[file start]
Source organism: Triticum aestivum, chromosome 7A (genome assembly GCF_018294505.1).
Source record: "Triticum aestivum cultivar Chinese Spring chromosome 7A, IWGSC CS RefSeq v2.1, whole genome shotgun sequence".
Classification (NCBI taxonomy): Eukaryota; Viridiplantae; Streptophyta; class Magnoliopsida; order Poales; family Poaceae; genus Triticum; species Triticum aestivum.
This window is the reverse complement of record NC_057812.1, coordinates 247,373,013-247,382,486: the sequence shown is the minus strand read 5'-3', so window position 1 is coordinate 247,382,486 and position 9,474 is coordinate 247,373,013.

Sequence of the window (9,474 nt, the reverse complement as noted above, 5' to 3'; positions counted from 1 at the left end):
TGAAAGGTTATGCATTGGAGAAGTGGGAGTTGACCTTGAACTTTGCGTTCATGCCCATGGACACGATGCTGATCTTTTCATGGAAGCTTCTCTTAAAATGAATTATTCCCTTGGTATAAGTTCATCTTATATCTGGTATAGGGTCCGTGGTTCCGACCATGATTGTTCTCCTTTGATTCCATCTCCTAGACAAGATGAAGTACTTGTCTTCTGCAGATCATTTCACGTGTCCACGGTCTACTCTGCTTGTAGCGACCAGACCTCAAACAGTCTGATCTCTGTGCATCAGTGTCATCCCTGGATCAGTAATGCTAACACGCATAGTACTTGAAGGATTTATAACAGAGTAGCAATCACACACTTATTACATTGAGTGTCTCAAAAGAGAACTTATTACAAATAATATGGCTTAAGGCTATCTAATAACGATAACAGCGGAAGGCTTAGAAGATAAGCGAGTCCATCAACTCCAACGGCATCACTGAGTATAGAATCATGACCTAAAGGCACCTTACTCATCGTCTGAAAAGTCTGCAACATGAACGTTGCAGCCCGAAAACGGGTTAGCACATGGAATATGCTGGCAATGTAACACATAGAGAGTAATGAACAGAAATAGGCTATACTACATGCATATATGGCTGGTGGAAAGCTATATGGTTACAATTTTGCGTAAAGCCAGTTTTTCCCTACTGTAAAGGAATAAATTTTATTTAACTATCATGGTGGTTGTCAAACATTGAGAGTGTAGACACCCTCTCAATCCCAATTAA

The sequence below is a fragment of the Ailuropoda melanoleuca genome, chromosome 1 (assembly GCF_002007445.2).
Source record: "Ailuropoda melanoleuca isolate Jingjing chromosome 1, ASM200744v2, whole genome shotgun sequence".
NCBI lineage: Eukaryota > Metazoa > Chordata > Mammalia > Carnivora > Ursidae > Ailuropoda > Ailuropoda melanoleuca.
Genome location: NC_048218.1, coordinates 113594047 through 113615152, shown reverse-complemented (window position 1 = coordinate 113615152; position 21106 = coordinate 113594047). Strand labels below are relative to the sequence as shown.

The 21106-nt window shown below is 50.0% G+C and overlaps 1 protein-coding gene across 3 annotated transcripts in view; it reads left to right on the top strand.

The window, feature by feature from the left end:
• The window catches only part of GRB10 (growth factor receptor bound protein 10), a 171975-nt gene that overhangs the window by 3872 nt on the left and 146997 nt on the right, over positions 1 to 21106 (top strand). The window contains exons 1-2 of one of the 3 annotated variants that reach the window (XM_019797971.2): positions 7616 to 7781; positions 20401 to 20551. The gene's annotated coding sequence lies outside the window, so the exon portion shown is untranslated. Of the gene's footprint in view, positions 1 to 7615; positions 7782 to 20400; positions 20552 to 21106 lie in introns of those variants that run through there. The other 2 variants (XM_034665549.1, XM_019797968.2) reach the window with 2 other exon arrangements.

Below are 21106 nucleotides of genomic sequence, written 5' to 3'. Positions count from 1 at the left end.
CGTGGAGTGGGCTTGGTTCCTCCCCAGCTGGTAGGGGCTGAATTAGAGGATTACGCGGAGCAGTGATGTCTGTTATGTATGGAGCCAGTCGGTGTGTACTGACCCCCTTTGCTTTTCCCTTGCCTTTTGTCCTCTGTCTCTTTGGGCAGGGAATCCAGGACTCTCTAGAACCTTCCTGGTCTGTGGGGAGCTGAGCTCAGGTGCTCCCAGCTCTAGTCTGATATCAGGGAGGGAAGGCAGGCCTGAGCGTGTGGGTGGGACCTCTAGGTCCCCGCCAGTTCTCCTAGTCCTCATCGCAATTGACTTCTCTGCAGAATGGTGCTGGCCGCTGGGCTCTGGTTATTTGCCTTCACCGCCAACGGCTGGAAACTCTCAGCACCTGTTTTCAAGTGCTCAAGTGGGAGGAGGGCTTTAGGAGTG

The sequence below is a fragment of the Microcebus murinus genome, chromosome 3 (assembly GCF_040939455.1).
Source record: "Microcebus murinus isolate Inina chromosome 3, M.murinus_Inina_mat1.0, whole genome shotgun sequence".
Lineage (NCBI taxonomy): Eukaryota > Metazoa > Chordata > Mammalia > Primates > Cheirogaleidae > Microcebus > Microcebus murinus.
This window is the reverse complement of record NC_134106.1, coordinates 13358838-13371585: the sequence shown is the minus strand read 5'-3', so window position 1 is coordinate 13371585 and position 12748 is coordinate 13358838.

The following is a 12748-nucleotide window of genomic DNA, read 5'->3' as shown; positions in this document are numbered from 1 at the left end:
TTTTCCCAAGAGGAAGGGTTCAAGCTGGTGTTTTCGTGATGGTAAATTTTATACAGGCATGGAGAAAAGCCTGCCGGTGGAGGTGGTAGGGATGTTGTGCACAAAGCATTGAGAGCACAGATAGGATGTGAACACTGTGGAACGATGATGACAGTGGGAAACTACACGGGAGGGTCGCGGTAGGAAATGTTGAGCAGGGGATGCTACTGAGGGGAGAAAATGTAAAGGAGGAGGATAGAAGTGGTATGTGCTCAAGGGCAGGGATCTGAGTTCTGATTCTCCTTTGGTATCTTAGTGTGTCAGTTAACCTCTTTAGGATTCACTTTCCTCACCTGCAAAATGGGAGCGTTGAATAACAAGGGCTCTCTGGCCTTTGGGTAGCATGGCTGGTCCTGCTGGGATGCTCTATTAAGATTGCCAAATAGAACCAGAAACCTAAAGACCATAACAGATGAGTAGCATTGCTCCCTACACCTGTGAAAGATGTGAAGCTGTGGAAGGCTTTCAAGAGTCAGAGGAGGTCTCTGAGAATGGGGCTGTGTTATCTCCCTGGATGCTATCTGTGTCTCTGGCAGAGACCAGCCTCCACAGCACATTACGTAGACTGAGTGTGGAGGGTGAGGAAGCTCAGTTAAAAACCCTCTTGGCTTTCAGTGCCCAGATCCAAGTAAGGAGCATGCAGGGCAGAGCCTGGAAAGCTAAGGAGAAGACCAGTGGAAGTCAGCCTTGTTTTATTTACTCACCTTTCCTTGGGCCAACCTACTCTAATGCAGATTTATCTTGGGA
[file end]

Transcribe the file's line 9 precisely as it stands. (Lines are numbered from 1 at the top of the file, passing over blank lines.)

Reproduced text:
NCBI lineage: Eukaryota > Metazoa > Chordata > Mammalia > Carnivora > Ursidae > Ailuropoda > Ailuropoda melanoleuca.